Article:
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PostPosted: Thu Sep 20, 2007 12:32 am    Post subject: it's not that bad Reply with quote

as I look I see the 1/4 inch may be roted but I can't tell for sure just replace it 1/4" is cheap ask the seller if they have top sheets I bought 15 sheets for $10.00 a sheet,,,,,,, try thinner it takes my old varnish off.

Ok maybe I am not the norm but,,,,,,, just start with one thing, that's all. untill it is fixed then one more thing. It is not one big job. it is a few little jobs, then a few more. It's like cutting grass if when you bought your house you had to cut your grass 500 times you wouldn't but a house. You got to spreed that out over 25 what ever years

look at my website and you can see how far I have sense 11/2006 you can to. No one said it would be all easy. Most people that make 100k a year or more work there ass off so if you want something nice then you have to work for it or make the $1,500.00 a month payments. yes you still have to work your ass off.
Just think of how many hours they have to work to pay for that new boat at $300k and making $50.00 an hour or about $2,500.00 a week ,,,,, by the time they get it paid off the will have worked over ten thousand hours to pay for that boat...... and the say my boat is a lot of work well at least I paid cash
http://www.yachtworld.com/core/listing/boatDetails.jsp?currency=USD&units=Feet&currencyid=100&boat_id=1464792&checked_boats=1464792&back=%2Fcore%2Flisting%2Fcache%2FsearchResults.jsp%3Ftype%3D%2528Power%2529%2BMotoryacht%26hmid%3D0%26sm%3D3%26enid%3D0%26luom%3D126%26currencyid%3D100%26toLength%3D36%26cit%3Dtrue%26boatsAddedSelected%3D-1%26ftid%3D0%26fromPrice%3D10000%26ps%3D30%26slim%3Dquick%26is%3Dtrue&searchtype=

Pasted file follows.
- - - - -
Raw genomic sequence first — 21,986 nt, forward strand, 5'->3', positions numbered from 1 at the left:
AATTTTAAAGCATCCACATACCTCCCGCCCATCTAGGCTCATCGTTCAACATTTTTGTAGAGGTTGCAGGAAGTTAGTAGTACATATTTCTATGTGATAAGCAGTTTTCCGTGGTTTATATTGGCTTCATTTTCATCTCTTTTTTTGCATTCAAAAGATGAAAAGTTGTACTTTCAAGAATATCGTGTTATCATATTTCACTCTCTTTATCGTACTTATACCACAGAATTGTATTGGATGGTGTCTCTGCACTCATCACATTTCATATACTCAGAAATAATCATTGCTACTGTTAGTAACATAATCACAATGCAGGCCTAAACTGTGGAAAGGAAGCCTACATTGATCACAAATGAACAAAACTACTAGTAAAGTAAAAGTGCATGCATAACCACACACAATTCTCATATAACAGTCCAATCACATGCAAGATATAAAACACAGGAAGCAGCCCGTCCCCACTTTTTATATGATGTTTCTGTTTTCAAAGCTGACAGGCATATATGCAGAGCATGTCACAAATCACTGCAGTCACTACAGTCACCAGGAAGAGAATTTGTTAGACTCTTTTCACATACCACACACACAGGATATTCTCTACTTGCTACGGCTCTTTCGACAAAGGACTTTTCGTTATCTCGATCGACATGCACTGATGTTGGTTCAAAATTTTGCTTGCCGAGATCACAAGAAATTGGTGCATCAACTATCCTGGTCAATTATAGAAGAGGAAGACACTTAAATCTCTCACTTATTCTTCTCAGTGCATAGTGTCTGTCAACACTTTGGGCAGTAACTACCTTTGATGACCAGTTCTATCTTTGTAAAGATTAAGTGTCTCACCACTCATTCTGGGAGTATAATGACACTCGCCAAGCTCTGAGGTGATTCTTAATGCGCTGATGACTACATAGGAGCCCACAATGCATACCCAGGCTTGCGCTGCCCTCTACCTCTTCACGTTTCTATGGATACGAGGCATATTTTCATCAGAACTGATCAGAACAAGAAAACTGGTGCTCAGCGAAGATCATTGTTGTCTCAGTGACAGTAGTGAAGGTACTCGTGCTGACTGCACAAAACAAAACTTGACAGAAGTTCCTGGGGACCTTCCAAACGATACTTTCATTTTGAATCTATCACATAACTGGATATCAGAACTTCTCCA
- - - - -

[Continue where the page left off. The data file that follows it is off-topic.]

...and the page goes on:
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Morning Wood
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Joined: 19 Sep 2007
Posts: 9
Location: Allen,Md.

PostPosted: Thu Sep 20, 2007 6:16 am    Post subject: Reply with quote

In the long run it is quicker to replace plywood than try to refinish it. The weather gets too far in the top layer and the color won't come back. In your location there are several places that sells Sapele. It is a close match to the Ribbon Stripe Mahogany that Pacemaker used. This is as close as you can come to original factory look. If that plywood on the bulkhead is one piece you can buy Sapele as a good both sides laminate. As for the Mahogany trim, it will sand and regain it's color pretty easy if the grain is not raised too much and is still solid in the joints. You will have to play with the stains to match what is in the rest of the cabin. The stuff is a little more than What Capt. Mike was talking about. With that much surface area in the Wheelhouse a sharp looking grain would make a dramatic statement. For sealing and joining joints of Mahogany I recommend WEST SYSTEM. It is very user friendly and I have had great long lasting results with it. As long as the edges of plywood are sealed it will last a long time. If there is any water intrusion on the edges then you will see dark spots and that is the beginning of the end. Good Luck and enjoy.